Thank you!  I appreciate your great reply.  Very helpful and some nice thoughts to consider.  I am thinking the laterals in a 450 unit can be the same length as the laterals in a 900 acre unit.  The length of the unit just has to be the same.  The width might be different and the total number of wells less.  Also, if the 450 acre unit drilled two successful wells, the royalty income is received today, and can be reinvested.  There is less uncertainty with regards to when future wells might come online.  It seems like a preference can be made in regards to unit size.

Our lease specifies all our land in only one unit.  However, the O &G split our land into two units, which violates our lease.  Now I am trying to understand what I should do.  we have not signed the division order.  We wanted a higher royalty income sooner, rather than later, and do not like having the smaller decimal interest.  We are challenging that our land was split into two units when our lease says only one unit. Two wells were drilled, and both drain from our land.  Still waiting for the O & G to reply (I won't specify the company)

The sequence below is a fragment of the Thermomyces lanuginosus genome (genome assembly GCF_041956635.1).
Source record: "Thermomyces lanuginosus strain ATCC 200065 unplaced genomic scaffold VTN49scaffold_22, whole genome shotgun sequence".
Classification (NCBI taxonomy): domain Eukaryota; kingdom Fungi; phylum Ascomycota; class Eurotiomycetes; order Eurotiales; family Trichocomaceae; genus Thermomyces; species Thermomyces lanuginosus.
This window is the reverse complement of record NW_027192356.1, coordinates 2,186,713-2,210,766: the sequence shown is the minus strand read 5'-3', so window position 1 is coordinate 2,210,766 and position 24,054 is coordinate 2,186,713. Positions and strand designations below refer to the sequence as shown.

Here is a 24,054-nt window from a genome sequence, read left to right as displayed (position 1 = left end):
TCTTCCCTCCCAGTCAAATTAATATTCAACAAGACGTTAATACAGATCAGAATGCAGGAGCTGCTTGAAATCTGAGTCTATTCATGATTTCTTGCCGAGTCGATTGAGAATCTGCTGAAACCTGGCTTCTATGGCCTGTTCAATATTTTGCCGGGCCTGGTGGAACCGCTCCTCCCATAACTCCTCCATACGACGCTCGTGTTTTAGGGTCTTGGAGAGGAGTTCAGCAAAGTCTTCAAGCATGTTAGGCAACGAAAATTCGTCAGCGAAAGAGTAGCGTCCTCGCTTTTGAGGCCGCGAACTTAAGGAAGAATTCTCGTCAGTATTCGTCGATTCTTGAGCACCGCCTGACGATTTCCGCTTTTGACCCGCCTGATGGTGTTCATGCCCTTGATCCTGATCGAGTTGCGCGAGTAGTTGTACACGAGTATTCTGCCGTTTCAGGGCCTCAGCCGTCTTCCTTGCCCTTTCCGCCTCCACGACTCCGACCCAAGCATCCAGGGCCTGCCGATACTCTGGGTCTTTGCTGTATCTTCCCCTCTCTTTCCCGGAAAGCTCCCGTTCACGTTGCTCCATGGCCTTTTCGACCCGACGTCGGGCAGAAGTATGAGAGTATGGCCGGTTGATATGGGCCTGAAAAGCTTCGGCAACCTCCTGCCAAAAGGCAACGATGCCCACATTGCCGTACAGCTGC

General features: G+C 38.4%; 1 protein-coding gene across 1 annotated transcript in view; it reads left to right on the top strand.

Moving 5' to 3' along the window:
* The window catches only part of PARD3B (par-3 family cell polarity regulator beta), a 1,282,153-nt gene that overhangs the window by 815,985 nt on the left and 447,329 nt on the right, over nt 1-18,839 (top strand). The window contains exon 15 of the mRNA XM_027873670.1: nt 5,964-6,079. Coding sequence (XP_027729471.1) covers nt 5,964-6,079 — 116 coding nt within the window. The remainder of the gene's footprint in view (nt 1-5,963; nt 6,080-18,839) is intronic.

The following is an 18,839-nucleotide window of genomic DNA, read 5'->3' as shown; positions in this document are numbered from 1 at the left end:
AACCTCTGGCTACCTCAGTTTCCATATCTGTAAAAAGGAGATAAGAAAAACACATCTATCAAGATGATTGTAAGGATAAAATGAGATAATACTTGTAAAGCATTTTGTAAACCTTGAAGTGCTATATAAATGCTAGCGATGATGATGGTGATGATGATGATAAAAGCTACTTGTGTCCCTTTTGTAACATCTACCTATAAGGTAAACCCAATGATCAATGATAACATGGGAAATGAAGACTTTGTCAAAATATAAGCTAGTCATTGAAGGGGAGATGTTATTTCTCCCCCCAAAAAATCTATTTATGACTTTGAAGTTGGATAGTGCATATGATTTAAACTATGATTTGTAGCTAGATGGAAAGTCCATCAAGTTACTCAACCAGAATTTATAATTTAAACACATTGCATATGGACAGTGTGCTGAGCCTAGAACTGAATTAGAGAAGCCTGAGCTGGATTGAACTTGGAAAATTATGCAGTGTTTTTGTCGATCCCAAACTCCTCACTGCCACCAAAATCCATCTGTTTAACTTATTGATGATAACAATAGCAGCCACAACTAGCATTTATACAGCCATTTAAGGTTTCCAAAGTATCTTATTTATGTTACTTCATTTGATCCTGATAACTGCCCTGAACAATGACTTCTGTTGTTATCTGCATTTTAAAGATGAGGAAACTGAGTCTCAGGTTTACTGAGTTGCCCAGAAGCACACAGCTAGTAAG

Sorry for the delay responding.  I think I know what is happening.  I have seen division orders for units with a total of over a thousand heirs inside the unit.  That means that all 1,000 heirs have to have language specific in the lease to allow for a maximum unitization clause.  There is no way you are going to get all 1,000 heirs to agree to the same clauses.  The companies have to get creative.  Thus... one well units, which as I said can be risky, or two one well units, which is less risky but serve the same purpose as a two lateral unit.  Ask for a copy of the units declaration...both of them.  They are of the public domain and should have been recorded in the courthouse.  If both units butt up against each other and you have no acreage that has not been unitized...to be honest I would not worry about it.  If you have stranded acreage then I would ask to amend the lease.  Have the company pay you a pugh clause rental for the stranded acreage...and amend your lease so that the company only has rights to the producing formation...the Marcellus.  The company would have to surrender all formations above the Marcellus and below the top of the Onondaga...that is what I would do...they screwed up so make them pay for it...this way.